In this brief guide, we will answer the query, “Can I use tomato paste instead of tomato puree?” and will discuss the difference between tomato paste and puree.
Can I use tomato paste instead of tomato puree?
Yes, you can use tomato paste instead of tomato puree. Tomato paste and water are both used in the same ratio! This has a tomato puree-like taste and texture. Most cans of tomato puree include this mixture. Use 1/4 cup tomato paste and 1/4 cup water in place of the 1/2 cup tomato puree.
Tomato Paste vs. Puree: What Does the Law Say?
Tomato paste must include at least 24 percent tomato soluble solids, whereas tomato puree has between 8 and 24 percent tomato soluble solids, according to the US Food and Drug Administration. There are no seeds, peel, or other non-tomato components included in these tomato concentrates. There are a variety of ingredients that go into tomato paste and puree, but only Roma tomatoes and citric acid are used by most manufacturers.
Tomato Puree may be substituted with tomato paste
While tomato puree is easily accessible at the grocery store, it’s not always practical to put the food on hold and go out to get a few cans on the way home from the shop. It’s not all bad when you need tomato puree but all you have is tomato paste in the cupboard. Tomato puree may be substituted with a diluted container of tomato paste.
Tomato paste can be opened by opening the can. Use 1/4 to 1/3 cup of the pasta and 3/4 cup water to make a paste solution. Heat a little oil in a small saucepan before adding the purée to help conceal any metallic flavors. Onion, garlic, and other seasonings may be added to the mixture as well. Cook for a few minutes on each side. Tomato puree may be swapped out for a paste and water combination in a 1 to 1 ratio.
Make Tomato Puree at Home
You may create your tomato puree if you have an excess of fresh tomatoes. While professional and amateur canners often use Romas or other plum tomatoes to create their puree, you can use any kind of tomato to make your own. Remove the stem end of your tomatoes and carefully wash them. Make it easier to peel tomatoes by slicing an “X” into the bottom of each one.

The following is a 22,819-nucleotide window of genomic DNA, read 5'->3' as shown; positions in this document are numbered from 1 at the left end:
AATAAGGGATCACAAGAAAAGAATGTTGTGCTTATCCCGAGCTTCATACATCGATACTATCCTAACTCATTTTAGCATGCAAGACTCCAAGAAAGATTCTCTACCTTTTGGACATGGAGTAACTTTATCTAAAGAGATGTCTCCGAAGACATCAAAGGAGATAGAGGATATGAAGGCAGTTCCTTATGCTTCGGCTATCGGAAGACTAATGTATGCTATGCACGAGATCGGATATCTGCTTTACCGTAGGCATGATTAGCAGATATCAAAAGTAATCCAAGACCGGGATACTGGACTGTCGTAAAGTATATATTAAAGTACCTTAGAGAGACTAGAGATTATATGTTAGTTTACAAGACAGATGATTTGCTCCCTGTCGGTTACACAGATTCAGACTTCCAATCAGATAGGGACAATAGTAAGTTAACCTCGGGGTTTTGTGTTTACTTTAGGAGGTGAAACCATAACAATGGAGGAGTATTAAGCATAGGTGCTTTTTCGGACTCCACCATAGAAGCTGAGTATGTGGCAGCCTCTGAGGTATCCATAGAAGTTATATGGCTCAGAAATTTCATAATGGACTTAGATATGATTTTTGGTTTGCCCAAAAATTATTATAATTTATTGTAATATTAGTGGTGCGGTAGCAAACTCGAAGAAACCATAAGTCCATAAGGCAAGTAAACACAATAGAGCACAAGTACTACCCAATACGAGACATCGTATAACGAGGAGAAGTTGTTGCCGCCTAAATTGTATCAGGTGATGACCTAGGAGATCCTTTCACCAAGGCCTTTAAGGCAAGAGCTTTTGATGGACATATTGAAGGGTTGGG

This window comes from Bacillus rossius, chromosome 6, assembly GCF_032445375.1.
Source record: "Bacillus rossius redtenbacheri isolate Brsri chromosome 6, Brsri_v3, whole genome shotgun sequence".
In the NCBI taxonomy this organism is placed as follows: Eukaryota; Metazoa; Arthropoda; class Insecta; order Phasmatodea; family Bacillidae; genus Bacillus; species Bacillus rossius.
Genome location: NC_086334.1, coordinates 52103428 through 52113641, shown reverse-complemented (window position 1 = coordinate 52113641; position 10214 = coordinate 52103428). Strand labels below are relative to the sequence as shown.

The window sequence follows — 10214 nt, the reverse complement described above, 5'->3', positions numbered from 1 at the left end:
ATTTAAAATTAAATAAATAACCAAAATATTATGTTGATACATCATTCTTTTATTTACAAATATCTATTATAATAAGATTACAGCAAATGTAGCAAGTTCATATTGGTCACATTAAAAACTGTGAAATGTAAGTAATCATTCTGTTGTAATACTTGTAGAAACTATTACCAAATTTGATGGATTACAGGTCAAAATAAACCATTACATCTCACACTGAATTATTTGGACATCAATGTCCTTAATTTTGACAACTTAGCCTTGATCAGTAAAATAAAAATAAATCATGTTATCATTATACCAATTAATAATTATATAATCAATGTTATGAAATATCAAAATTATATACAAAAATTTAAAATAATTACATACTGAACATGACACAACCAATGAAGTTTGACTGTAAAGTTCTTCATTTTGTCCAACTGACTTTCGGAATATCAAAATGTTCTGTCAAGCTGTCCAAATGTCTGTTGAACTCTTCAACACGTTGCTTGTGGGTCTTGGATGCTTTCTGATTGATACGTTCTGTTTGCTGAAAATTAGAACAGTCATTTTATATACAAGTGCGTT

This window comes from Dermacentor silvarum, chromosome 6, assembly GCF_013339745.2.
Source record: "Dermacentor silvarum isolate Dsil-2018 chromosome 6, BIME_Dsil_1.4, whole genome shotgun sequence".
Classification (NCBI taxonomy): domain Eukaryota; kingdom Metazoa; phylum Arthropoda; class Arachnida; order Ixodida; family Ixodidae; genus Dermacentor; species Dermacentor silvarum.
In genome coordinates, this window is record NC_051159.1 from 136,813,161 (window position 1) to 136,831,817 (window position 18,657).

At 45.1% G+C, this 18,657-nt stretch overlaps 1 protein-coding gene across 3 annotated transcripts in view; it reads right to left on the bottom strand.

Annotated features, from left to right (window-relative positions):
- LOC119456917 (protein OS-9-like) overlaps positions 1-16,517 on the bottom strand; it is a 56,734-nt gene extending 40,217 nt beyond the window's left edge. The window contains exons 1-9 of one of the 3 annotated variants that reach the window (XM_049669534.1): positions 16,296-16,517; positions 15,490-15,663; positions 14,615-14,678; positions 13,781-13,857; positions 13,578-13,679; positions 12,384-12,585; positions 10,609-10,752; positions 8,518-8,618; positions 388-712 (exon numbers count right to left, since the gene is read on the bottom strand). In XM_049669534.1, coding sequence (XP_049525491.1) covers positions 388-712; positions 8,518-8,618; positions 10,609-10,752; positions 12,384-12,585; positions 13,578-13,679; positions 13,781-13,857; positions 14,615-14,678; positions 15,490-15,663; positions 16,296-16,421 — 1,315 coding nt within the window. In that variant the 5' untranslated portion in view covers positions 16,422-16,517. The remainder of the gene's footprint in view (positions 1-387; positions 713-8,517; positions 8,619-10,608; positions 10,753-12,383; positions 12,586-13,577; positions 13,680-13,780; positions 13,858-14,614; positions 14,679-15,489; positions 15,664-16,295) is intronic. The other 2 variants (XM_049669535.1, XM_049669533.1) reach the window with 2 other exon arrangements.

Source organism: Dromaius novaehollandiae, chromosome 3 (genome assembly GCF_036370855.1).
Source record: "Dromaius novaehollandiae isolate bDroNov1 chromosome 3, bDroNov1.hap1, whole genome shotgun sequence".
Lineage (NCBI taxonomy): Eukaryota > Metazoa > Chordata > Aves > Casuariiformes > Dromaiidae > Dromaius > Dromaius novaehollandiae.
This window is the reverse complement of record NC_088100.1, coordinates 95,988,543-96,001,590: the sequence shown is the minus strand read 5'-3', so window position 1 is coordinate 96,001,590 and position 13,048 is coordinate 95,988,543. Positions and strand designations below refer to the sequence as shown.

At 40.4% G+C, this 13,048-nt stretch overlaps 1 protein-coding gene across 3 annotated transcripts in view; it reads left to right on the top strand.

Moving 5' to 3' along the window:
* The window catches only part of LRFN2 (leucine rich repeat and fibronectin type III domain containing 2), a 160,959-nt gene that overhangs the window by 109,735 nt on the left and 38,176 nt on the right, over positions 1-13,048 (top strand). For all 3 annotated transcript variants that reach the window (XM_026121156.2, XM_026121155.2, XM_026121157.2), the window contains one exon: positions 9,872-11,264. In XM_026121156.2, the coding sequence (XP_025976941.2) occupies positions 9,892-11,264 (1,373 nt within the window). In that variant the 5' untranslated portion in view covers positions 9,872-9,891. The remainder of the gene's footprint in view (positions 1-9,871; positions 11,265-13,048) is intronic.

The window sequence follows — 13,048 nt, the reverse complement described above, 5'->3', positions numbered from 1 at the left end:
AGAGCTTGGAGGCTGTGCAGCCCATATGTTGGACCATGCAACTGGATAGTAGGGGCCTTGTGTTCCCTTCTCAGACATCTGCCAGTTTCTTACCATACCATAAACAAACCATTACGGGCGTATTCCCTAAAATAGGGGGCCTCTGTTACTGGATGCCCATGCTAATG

Bring a big saucepan of water to a rolling boil over high heat. Put the tomatoes in the hot water with tongs. Cook for 5 to 15 minutes, depending on how long you want your soup to be tender. Toss the tomatoes in cold water once they’ve finished cooking.
Peel the tomatoes as soon as the skin begins to break after they have cooled. To remove the seeds, either cut the tomatoes in half and do so now or puree the tomatoes and then drain the puree to do so later. Blend or process the seeded or whole tomatoes in a food processor until smooth. Tomatoes, in a food processor, until smooth.
To enhance the taste and prolong the shelf life of the puree, combine 1/2 cup vinegar with 1/2 cup sugar and 1 tablespoon salt per 2 pounds of fresh tomatoes. Bring the puree to a boil, then reduce the heat and simmer for 30 to 60 minutes, depending on how thick you want your puree. Depending on how thick you want your tomato puree, you may use it in your recipe, chill or freeze it in smaller containers, or can it in a hot water bath.
Difference between tomato paste and puree
There is one common component between tomato purée and paste: tomatoes. However, there are a few noteworthy differences that separate these two seemingly similar components into completely different food groups:
Method of Preparation
Lightly simmering tomatoes results in tomato purée, which is then puréed into a liquid. In contrast, tomato paste is cooked for a longer time than tomato purée. The seeds and peels are removed from the cooked tomatoes before the concentrate is reduced to a thick paste.
There is a big difference in the consistency of pureed tomatoes compared to tomato paste. The liquid would expand and fill the pan like a thick soup if you poured a can of purée into an unheated pan. The solid nature of paste means that even if you dump it into a cold pan, most of it will stay intact.
The strength of the taste
Because of the longer boiling period, tomato paste has a more complex flavor than tomato purée. When cooked over long periods, the flavors get richer, with the result tasting like a sun-dried tomato. The fresh tomato flavor is more prevalent in tomato purée than in pureed tomatoes.
Tomato paste is often used in cooking as a thickener or flavor enhancer in sauces and soups. Sauces and condiments with a thin tomato foundation, including salsa, spicy sauce, marinara, and pizza sauce, are made using tomato purée as the base.
To check out the recipes with tomato paste and puree, click here
Other FAQs about Tomato Paste that you may be interested in.
In this brief guide, we answered the query, “Can I use tomato paste instead of tomato puree?” and discussed the difference between tomato paste and puree.